When Nasa first sent lunar probes into space, the world got a glimpse of the moon and Earth in orbit. Recently enhanced, the images star in a new exhibition celebrating five decades of planetary photography
For more than half a century, robot spaceships have swept through our solar system, returning data that has transformed our knowledge of our sister planets. We now know that Venus is an acid-drenched, scorching hell, Mars is desolate and virtually airless, while several of Jupiter’s moons may have liquid oceans below their surfaces.
These missions have provided science with some remarkable revelations, matched only by the equally striking photographs of these alien worlds that have been beamed back to Earth: the braided rings of Saturn; the plumes of water being ejected into space from its moon, Enceladus; and great volcanoes of Jupiter’s moon, Io.
And now the very best, most dramatic of these images are to be displayed at the Natural History Museum, London, in Otherworlds: Visions of our Solar System, an exhibition, created by multimedia artist Michael Benson. For the first time, close-up visions of all the worlds that make up the classical solar system will be displayed in one gallery, an event that only became possible with the flyby of the remote, tiny world of Pluto by Nasa’s New Horizons spacecraft last summer.
“It is only in the past year that we have completed the initial, detailed survey of the classical solar system,” says Benson, an American photographer and exhibition designer, based in New York. However, the exhibition was not created merely by dusting off old Nasa or European Space Agency photographs before sticking them on the walls of the museum’s Jerwood Gallery. Considerable computer work has been needed to remove interference lines and distortion, while most of the images were created as mosaics assembled from multiple frames. “Some took weeks to assemble,” says Benson.
One example is the print Europa and the Great Red Spot of Jupiter. The former is one of the planet’s main moons; the latter, the Red Spot, is a storm system in Jupiter’s atmosphere. Their juxtaposition in Benson’s carefully framed photograph produces a striking, surprisingly abstract image.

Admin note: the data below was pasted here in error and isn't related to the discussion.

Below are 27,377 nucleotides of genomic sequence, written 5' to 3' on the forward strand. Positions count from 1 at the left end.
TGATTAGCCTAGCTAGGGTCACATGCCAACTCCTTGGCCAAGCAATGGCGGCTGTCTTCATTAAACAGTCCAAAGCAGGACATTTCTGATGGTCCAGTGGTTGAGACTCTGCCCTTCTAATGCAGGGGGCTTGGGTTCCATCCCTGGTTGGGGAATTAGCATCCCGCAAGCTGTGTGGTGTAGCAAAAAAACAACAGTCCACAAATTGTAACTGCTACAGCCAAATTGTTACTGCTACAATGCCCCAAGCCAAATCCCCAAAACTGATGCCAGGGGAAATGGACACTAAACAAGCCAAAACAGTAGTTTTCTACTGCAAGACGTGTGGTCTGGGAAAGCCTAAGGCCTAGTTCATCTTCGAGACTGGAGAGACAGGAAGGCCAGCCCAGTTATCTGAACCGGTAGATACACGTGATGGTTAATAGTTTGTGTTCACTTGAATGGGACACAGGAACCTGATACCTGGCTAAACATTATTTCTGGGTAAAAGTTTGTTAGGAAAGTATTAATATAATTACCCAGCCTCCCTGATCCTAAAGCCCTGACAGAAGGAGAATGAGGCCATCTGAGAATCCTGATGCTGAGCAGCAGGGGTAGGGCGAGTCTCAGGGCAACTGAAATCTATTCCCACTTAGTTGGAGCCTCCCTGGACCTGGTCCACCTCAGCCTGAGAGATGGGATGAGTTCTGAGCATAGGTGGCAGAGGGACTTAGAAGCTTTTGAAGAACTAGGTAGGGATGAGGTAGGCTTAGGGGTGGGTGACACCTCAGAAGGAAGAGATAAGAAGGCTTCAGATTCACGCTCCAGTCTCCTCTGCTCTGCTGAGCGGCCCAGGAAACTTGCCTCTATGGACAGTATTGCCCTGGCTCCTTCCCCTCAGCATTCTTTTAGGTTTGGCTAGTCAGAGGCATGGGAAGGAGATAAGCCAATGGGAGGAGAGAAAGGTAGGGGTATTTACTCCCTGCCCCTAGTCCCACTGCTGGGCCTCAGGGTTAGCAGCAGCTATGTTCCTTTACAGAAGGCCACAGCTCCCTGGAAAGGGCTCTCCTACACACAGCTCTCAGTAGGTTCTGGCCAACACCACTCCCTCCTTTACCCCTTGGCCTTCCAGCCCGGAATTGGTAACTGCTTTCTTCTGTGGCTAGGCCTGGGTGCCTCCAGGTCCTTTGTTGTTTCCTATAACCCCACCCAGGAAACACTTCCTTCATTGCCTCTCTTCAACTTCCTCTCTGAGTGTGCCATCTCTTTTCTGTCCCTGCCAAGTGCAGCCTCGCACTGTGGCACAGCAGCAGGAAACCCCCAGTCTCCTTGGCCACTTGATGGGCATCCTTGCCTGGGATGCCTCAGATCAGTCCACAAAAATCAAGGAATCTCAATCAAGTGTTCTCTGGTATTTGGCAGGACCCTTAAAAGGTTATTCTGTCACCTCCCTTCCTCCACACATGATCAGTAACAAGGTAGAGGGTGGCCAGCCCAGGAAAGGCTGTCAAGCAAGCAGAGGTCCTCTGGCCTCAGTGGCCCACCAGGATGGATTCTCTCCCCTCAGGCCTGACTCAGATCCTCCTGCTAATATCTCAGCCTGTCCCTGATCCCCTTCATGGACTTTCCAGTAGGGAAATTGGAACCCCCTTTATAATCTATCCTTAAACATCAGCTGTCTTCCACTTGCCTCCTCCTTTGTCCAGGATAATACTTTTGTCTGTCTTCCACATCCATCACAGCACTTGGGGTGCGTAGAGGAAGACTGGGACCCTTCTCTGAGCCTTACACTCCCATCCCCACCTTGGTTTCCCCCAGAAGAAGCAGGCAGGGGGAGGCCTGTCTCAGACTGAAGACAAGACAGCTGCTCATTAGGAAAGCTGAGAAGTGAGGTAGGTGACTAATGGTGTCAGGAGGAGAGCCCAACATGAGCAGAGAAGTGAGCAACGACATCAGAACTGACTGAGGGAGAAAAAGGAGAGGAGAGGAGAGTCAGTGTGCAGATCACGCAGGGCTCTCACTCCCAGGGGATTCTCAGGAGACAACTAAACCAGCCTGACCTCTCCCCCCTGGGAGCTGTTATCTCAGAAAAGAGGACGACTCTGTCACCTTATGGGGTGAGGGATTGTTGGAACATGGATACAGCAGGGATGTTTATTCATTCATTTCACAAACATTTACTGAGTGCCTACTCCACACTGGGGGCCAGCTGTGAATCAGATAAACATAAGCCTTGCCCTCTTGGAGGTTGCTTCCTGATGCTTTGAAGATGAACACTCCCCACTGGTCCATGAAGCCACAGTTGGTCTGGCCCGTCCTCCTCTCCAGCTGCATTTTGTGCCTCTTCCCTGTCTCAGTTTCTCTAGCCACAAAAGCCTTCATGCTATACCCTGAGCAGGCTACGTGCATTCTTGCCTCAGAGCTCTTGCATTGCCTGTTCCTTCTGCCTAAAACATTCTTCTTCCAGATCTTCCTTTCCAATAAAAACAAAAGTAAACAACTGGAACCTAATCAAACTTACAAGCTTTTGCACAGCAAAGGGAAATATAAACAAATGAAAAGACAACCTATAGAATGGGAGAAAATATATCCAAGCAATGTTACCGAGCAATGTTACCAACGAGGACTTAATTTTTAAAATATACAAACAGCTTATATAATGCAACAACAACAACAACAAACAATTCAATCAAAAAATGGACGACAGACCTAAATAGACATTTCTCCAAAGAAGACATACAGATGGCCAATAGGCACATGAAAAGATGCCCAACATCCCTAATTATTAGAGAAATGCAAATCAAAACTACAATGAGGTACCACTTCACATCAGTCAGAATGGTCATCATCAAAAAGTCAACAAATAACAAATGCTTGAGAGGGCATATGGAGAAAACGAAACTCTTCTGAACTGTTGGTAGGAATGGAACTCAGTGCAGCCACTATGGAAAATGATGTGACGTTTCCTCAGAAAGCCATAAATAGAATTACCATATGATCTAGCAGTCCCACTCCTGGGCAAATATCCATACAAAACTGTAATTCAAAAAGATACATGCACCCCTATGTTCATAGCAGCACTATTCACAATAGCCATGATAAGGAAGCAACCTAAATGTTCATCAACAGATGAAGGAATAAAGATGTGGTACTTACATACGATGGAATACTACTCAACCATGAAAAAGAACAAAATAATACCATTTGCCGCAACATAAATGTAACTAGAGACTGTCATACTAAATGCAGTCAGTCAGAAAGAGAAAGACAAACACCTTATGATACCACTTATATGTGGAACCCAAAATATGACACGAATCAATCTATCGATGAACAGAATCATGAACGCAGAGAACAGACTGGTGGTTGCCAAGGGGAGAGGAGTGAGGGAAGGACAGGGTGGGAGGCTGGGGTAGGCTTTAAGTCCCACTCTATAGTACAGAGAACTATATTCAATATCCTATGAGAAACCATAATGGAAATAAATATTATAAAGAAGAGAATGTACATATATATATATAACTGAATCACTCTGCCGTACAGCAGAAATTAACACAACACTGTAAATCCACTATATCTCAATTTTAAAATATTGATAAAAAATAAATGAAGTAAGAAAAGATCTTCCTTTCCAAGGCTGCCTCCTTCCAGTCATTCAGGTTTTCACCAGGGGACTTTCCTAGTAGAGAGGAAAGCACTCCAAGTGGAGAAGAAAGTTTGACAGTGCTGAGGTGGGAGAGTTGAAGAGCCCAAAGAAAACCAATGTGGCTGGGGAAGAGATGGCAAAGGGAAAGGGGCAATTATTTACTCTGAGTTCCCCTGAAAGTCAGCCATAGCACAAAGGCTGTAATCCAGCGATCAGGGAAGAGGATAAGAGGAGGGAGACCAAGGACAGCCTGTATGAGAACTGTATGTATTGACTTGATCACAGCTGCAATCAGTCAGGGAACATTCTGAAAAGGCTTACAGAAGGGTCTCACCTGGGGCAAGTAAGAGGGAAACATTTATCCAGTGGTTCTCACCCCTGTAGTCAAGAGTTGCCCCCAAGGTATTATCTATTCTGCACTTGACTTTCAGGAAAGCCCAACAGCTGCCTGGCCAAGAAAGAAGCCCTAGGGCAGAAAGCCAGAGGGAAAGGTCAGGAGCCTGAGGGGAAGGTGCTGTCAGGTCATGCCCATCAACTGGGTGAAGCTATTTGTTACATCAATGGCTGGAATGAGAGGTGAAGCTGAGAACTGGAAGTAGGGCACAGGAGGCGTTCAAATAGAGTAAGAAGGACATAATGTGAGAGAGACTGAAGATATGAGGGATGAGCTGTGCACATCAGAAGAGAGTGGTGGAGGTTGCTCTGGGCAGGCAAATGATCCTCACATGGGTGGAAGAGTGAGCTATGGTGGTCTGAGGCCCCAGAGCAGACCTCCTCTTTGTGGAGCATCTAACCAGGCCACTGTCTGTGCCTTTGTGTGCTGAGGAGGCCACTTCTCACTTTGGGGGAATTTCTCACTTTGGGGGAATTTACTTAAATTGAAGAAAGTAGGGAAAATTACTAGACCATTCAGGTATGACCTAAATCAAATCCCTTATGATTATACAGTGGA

“The US Voyager probes took hundreds of thousands of photographs of Jupiter and its moons and this picture is the result of looking at every single one of these,” says Benson. “I took months to sort through them. Then, one day, I came across a single image of Europa, above Jupiter, looking like a bald head. I went back to the data set and looked for other photographs of the neighbourhood taken at the time and found dozens including one of the Great Red Spot. I then put dozens of these images together, like a jigsaw, to create this landscape. I could have used colour, but decided the image is more striking in black and white.”
By contrast, the exhibition’s final photograph – of Pluto, which orbits the sun at the very edge of the solar system – provides an unexpected, delicately coloured climax to the show. This image was taken from New Horizons as it looked back at Pluto, after sweeping past the dwarf planet on its way into deep space last year, and it revealed a remarkable feature: Pluto is surrounded by a blue right of light.
“In this photograph, the little planet is backlit by the sun and is surrounded by a blue halo, formed by sunlight passing through its atmosphere,” says Benson. “No one expected that. Pluto’s atmosphere is as blue as Earth’s atmosphere. The discovery was one of those beautiful moments of surprise that you get in planetary exploration.”
As to the inspiration for his work, Benson is specific: “In 1968, when I was a kid, my mother took me to see 2001: A Space Odyssey. It utterly rocked me. It was my first exposure to a masterpiece in an art form that really spoke to me. A year later, we had the first manned moon landings. The combination of that and Kubrick’s film started me on my personal exploration of our place in the universe.”
Intriguingly, one of Benson’s favourite photographs for Otherworlds predates the genesis of his artistic interest in space: a black-and-white print, titled Crescent Moon and Earth, which was taken from one of Nasa’s lunar orbiters. These probes – fitted with spy satellite technology – were launched into lunar orbit in 1966 and 1967, to help pinpoint sites where the Apollo astronauts could land.
In those analogue days, space photography was a tricky business. The lunar orbiters had to snap the moon on 70mm film, which was then developed robotically in orbit, scanned in strips by a photomultiplier and transmitted to Earth, where the strips were recreated and reassembled into full-frame photographs. The results were certainly dramatic, but were disfigured by a venetian blind effect: banding that was produced because the images had been created from strips of photographic material.
However, a few years ago, a group of Californian space enthusiasts formed theLunar Orbiter Image Recovery Project, and have taken the original magnetic tapes on which lunar orbiter data was recorded and used software to remove most of the stripes from the probes’ photographs. “I then took one of the images and removed the last vestiges of banding to create Crescent Moon and Earth,” adds Benson.
It’s a point echoed by Joe Michalski, head scientist for the exhibition. “When scientists propose these missions, they have to provide their political bosses with ideas of what they will discover,” he says. “That is understandable, but in a way, it flies in the face of what exploration is about. Humans suffer because they have limited imaginations. That is why we explore – to discover the unexpected. And that is what this exhibition provides – some of the most glorious and unexpected visions that our solar system can provide.”
(From The Observer, The Guardian‘s Sunday edition)